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The Story of My Life - Page 5
(by Loma (Groom) Harrison)

In the fall of 1923, the family stopped at Uncle Willie Groom's farm near Chillicothe, Texas to pick cotton to make money to help dad go back to school in Ft. Worth, to get his Bachelor's  Degree in Theology.  Since I was not physically able to work, (I had my first attack with an ovarian cyst tumor, which later caused me to lose my first baby) dad got me a place to stay in the home of the pastor of the Baptist Church in Chillicothe, Dr. Clinton Lancaster and his wife Stella.  I stayed with them for one semester and made good grades in English, History, Algebra, and Spanish, even though I entered school four weeks late.  Since they believed in me, they had the greatest influence on my life of anyone, and became my dearest friends of a lifetime. They encouraged me to go to college, helped me get scholarships, signed my notes for money to go to school, and helped me get teaching jobs as long as I needed them.  I made my home with them for holidays and vacations and they accepted me as one of the family.                

After that one semester that I lived with the Lancasters, I joined the family in Ft. Worth.  The two years that we lived on Seminary Hill, dad went to school.  I went to Central High School, in downtown Ft. Worth, and graduated with honors, Magna Cum Laude, with an average of 97%, in a class of 425 students.

I worked in people's homes to make money for clothes, street car fares, and lunch money.  I learned to "make do" and I worked very hard.  There was no time or money for nice clothes and for me to do the usual high school activities, such as go to football games, parties, etc. but I had many friends which I made at church, and on the long rides every day going back and forth from Seminary Hill to Central High School in downtown Ft. Worth.  Most of my friends also had fathers in school and did not have much more than I did, so I did not feel "left out".  Dad received his Bachelor of Theology Degree, the same year that I graduated from high school, 1925.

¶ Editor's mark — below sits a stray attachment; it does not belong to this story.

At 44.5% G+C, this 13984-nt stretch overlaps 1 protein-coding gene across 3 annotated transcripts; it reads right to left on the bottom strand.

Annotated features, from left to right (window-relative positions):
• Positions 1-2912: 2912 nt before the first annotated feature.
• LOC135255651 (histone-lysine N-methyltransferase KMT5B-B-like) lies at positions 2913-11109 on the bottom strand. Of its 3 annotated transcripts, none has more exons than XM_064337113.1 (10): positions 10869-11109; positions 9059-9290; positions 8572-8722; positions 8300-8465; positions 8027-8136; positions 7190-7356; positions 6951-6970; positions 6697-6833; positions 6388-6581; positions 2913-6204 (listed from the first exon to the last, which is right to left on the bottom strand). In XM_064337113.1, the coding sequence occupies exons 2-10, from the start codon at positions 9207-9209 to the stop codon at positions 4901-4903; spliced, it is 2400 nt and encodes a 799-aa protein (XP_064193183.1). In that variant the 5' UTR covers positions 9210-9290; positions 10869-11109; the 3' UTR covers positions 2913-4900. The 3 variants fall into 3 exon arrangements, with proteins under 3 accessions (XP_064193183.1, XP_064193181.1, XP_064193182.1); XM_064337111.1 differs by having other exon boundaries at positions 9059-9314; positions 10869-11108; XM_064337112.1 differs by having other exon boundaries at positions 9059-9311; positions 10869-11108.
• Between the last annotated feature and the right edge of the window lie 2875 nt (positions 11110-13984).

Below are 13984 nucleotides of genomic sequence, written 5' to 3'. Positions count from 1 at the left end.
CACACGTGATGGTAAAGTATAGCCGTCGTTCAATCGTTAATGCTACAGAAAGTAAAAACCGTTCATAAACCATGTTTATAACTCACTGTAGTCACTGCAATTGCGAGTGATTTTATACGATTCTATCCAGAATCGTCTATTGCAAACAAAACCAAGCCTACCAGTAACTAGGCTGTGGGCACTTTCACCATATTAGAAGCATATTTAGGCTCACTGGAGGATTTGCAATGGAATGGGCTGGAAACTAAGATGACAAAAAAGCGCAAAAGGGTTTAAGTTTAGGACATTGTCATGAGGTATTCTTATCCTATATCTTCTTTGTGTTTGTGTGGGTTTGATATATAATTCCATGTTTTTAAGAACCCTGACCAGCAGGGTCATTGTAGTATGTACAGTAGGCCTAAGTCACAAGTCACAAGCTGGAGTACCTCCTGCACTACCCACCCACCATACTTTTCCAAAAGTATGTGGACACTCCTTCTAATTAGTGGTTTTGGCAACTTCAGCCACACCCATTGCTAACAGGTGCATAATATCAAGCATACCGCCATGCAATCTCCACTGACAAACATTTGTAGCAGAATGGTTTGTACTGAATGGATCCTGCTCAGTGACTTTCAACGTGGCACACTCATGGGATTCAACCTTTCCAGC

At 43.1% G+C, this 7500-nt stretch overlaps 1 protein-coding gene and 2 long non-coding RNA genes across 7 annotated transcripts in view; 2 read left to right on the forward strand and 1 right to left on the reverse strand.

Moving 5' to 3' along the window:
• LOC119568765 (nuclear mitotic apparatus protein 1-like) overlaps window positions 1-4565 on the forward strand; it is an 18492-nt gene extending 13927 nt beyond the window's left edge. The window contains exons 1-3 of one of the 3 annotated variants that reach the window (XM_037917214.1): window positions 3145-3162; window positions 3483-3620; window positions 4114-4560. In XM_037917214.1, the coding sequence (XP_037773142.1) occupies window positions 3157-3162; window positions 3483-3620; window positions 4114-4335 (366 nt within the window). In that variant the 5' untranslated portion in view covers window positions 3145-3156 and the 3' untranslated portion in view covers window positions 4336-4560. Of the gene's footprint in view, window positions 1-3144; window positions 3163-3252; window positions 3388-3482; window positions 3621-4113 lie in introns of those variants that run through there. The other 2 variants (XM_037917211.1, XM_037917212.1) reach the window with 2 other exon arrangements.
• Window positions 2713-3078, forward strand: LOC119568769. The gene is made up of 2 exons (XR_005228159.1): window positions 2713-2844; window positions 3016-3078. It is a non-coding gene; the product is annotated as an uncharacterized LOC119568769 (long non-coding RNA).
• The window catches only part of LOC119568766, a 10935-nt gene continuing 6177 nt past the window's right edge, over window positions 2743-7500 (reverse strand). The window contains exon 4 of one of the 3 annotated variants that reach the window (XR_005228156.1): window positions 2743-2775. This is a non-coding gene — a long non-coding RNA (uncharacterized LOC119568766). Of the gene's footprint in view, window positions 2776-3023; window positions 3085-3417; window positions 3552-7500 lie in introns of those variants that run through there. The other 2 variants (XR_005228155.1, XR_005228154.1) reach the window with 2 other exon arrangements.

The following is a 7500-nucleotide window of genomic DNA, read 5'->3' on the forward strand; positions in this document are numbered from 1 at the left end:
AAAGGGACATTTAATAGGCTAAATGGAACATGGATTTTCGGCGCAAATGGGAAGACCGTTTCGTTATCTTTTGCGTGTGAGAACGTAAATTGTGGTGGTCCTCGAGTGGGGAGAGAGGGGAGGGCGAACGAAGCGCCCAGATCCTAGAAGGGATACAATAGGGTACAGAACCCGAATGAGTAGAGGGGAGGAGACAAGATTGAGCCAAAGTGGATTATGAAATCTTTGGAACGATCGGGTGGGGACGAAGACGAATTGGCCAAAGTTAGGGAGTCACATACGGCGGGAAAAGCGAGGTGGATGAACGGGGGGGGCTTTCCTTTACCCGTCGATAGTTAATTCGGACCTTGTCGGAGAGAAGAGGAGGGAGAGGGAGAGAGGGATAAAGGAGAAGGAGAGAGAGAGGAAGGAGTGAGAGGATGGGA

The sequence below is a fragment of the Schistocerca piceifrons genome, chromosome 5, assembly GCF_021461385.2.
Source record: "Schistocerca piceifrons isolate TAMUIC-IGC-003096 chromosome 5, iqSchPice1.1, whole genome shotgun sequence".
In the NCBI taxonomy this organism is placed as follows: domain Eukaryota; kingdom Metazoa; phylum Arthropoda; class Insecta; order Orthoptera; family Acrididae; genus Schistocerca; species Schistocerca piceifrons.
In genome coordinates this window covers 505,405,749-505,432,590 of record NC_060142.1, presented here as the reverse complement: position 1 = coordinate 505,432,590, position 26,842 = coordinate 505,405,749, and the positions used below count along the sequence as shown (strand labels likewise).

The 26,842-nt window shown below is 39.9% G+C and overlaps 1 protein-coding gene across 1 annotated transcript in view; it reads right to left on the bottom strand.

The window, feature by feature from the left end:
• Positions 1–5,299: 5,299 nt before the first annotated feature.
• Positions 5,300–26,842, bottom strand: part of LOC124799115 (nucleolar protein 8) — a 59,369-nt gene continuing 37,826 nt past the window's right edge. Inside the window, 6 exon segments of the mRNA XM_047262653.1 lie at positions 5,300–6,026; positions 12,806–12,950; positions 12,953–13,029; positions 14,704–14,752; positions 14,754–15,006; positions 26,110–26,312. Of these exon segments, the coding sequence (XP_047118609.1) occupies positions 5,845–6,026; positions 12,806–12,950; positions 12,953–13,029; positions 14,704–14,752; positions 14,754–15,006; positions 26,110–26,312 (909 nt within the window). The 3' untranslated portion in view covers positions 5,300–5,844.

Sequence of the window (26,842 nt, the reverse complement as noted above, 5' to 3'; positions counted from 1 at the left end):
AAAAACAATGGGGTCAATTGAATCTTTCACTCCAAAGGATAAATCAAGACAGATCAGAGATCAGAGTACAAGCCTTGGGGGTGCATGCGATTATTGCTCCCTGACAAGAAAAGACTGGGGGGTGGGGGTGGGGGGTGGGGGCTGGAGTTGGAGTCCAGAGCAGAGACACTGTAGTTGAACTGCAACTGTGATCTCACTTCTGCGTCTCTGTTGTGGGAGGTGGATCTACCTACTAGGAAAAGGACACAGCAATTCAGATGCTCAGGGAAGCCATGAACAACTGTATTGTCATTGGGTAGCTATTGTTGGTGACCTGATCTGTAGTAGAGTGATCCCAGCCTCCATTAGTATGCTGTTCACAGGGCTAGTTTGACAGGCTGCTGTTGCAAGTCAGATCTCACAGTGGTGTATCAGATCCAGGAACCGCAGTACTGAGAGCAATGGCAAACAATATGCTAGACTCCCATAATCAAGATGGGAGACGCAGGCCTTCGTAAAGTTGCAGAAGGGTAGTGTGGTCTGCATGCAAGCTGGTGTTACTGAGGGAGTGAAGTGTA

In the fall of 1925, I began, what turned out to be a life time of borrowing money to go to school in the summer and teaching  a year to pay it back.  With the help of Dr. and Mrs. Lancaster, I was able to get a loan and a job so that I could attend Mary Harden Baylor College in Belton, Texas.  My job consisted of a "scholarship" , which was to work two hours in the dormitory offices, and a "voice scholarship”, which was to work two hours a day in the home of my voice teacher, Mrs. Hillyer. She was a lovely, charming woman, and she had a very great influence on my life.  It was she who encouraged me to major in music, even though I did not have the money to do it.  I was a Home Economic major my first college year, hoping to acquire skills in sewing, cooking, and interior decorating, but soon found out that I had no talent at all for any of them.  I went one full year and a summer and received a teacher's certificate to teach in secondary school.   

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